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Greetings everyone,

I’ve got a commission that has started me down the multi-bar road, so I thought I’d try and do a WIP.  The commission is for an anglo-taxon style broken back seax with an 18” or so blade.  I decided to do a basic 3 bar blade with wrought iron on the top, a twist in the middle, and high layer count on the bottom:

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I made my 3 bars, the middle being 36 layers of 15N20 and 1095, and the edge was 432 layer of the same.

I tried using hose clamps to hold the bar together and I thought it worked really well.

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I forged out the blade about 70% of the way and realized I had been forging upside down - d’oh!  Nice wrought iron edge. I did what I could to recover something from the mess, and ended up with these two blades:

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The smaller one is 6 1/4” (158mm), and the larger one is...  well, larger (I forgot to measure it).  I'm very happy with the pattern, thought I wanted tighter twists.

Learned Lesson #1 - make sure you clearly mark which way side is the edge and which is the spine.

 

Attempt #2: So I started again, same plan.  As I was forging I realized I had a gap opening up between the edge bar and the twist in a particular area of the bar.  I realized that was where the bar had not been square, but had gone diamond shaped on me.  I tried rewelding it a couple times with mixed success.  One spot just wouldn’t stick even after soaking overnight in vinegar and then fluxing heavily.  So I had to shorten the blade  to 14” (355mm) to put that spot in the tang:

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I hit the split with the TIG welder in the tang.  A tiny bit goes into the blade, but it’s only on one side, and there is another small weld flaw a bit farther up, but again it was only on one side, so I left it.  BTW, thanks to Emilliano Carrillo for coaching me through all these problems via text :-)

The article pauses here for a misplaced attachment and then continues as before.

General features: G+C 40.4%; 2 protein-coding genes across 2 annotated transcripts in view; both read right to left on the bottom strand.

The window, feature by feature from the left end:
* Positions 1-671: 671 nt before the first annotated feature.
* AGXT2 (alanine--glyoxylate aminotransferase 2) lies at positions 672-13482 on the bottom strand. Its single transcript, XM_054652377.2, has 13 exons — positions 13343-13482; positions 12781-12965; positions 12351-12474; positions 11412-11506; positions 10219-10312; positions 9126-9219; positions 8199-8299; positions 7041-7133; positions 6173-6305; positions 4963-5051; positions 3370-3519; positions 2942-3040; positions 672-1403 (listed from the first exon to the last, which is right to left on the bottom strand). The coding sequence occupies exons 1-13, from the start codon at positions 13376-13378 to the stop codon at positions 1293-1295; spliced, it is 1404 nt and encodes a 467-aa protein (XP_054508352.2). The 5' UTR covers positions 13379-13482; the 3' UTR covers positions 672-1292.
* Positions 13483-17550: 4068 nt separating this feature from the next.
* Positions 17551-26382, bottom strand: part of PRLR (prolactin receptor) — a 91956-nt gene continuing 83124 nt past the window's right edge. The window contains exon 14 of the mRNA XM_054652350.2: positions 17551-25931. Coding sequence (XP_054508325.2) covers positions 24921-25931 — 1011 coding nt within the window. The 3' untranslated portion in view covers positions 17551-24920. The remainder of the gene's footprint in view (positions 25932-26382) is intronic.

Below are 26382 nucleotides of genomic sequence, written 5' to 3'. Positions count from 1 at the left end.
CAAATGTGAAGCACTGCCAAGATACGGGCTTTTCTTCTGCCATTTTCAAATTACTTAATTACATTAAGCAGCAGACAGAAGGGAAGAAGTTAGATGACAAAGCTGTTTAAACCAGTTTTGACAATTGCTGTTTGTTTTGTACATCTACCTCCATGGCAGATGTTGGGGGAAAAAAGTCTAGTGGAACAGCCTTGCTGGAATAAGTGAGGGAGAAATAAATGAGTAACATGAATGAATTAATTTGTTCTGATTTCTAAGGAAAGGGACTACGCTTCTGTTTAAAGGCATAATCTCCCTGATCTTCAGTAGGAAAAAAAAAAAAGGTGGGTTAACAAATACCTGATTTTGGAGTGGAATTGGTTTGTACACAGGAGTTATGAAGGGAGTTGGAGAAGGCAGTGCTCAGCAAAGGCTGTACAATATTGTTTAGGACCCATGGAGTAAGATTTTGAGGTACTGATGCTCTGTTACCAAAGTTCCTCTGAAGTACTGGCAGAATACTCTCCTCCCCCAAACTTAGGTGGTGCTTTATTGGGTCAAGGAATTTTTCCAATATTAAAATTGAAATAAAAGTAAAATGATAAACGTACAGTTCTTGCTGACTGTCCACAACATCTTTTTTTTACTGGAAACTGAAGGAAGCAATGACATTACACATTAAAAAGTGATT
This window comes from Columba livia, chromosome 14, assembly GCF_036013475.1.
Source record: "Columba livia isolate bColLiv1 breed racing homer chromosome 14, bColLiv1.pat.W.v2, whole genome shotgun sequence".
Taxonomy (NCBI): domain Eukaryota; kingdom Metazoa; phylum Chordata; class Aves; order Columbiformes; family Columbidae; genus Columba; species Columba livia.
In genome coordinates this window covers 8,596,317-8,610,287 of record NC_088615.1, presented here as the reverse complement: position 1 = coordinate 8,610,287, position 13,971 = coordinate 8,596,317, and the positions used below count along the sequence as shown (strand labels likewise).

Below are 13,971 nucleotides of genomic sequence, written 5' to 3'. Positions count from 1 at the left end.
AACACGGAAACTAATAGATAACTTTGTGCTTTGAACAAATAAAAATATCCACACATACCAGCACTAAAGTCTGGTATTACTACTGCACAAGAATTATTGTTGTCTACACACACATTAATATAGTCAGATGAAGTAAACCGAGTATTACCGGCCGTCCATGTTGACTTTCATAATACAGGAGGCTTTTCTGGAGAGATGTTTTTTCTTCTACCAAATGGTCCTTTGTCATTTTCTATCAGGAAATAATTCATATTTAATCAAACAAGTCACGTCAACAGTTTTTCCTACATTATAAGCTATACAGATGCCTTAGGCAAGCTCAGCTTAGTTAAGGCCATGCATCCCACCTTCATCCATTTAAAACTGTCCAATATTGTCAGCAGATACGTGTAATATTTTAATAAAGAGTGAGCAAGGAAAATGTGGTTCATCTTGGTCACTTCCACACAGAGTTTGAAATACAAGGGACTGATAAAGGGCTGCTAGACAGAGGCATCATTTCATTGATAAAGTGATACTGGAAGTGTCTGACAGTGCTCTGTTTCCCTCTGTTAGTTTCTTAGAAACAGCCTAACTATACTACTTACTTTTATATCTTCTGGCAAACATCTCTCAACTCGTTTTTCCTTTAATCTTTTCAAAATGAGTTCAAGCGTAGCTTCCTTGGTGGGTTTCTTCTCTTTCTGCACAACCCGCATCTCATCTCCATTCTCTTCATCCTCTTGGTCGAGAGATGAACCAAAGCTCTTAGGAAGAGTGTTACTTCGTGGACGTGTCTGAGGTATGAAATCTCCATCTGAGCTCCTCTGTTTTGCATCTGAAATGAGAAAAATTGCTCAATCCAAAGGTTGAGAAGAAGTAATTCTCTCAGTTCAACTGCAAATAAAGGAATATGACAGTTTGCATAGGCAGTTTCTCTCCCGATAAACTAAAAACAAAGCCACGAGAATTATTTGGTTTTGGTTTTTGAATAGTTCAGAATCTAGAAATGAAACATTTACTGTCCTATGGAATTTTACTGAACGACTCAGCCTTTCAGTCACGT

Learned Lesson #2 - square-up your bars before welding them together.

 

 

So, attempt # 3.  Third time was a charm:

I made sure my bars were square, cleaned the sides to be welded carefully,  And hammered gently when forging until the billet had enough time/heat for the welds to really set.

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I did my best to normalize the blade, but I had to do it in sections because it was so long.  Then it soaked overnight in vinegar to remove the scale and on to grinding.  It took me about 4 hours of grinding to get it down to where I wanted it.  I forged it a bit thick on purpose so I could grind past all the surface wrinkles and such caused by the patterns & welds.  I ended up with this:

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The tang had to be cut because I can only fit 23” in my heat treat kiln.  This has very light etch on it to show the pattern because the next step was a wire inlay of runes.

The customer happens to be an expert in Old English, so I trade him the pattern welding of the blade for a low volume of his translation services in perpetuity.  His last name happens to be Bishop, and we decided this blade would be named “Bishop’s Boar”, which he translated into “bisceopes eofor”.

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I printed out the runes on the computer so the spacing would be correct, and taped them to the place i wanted them on the blade.  I then cut through the paper with a utility knife to mark them on the blade.  It works surprisingly well, and doesn’t rub off.

I cut the runes with a Gravermax engraver.  They are pricey, but are pretty much the equivalent of a power hammer for engraving.  You can do so much more work so much faster.  My technique is pretty basic.  I’m inlaying 22ga wire which is about 1mm in diameter, so I cut the grooves 1mm wide and half mm deep.  As wide as the wire and half as deep seems to be a goodformula no matter what width the wire is.

This is essentially how I cut the grooves.  I always try to cut to another groove if I can, and i take 2-3 passes to get down the half millimeter.  You have to be gentle when engraving or you snap points

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Once you have the grooves cut you need to make them into a dovetail to hold the wire.  I’ve tried a number of techniques, but the one that seems to work the best for me is Matt Parkinson’s - just come in from the opposite side at a 45 degree angle with a chisel directed into the bottom corner of the groove.  It’s nice because the metal tends to raise up when you do it so you get visual confirmation that you’ve done it.  It also holds the wire the tightest according to my yank-on-it tests.

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 I hammer the wire in with a hammer made of graver stock.  Just like a regular hammer it needs a smooth face with no sharp corners.

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This is what I end up with.  You should be able to tug on the wire and have it not pop out.  If it does, clip it off, recut your dovetails, and start again.  Super short piece will pull out easier than long ones, so be gentler with them.  The most important detail here is that that i leave the wire proud of the grooves.  After heat treat the wire will be dead soft from quenching, and you can do another round of hammering to get it just a little farther and tighter into the grooves.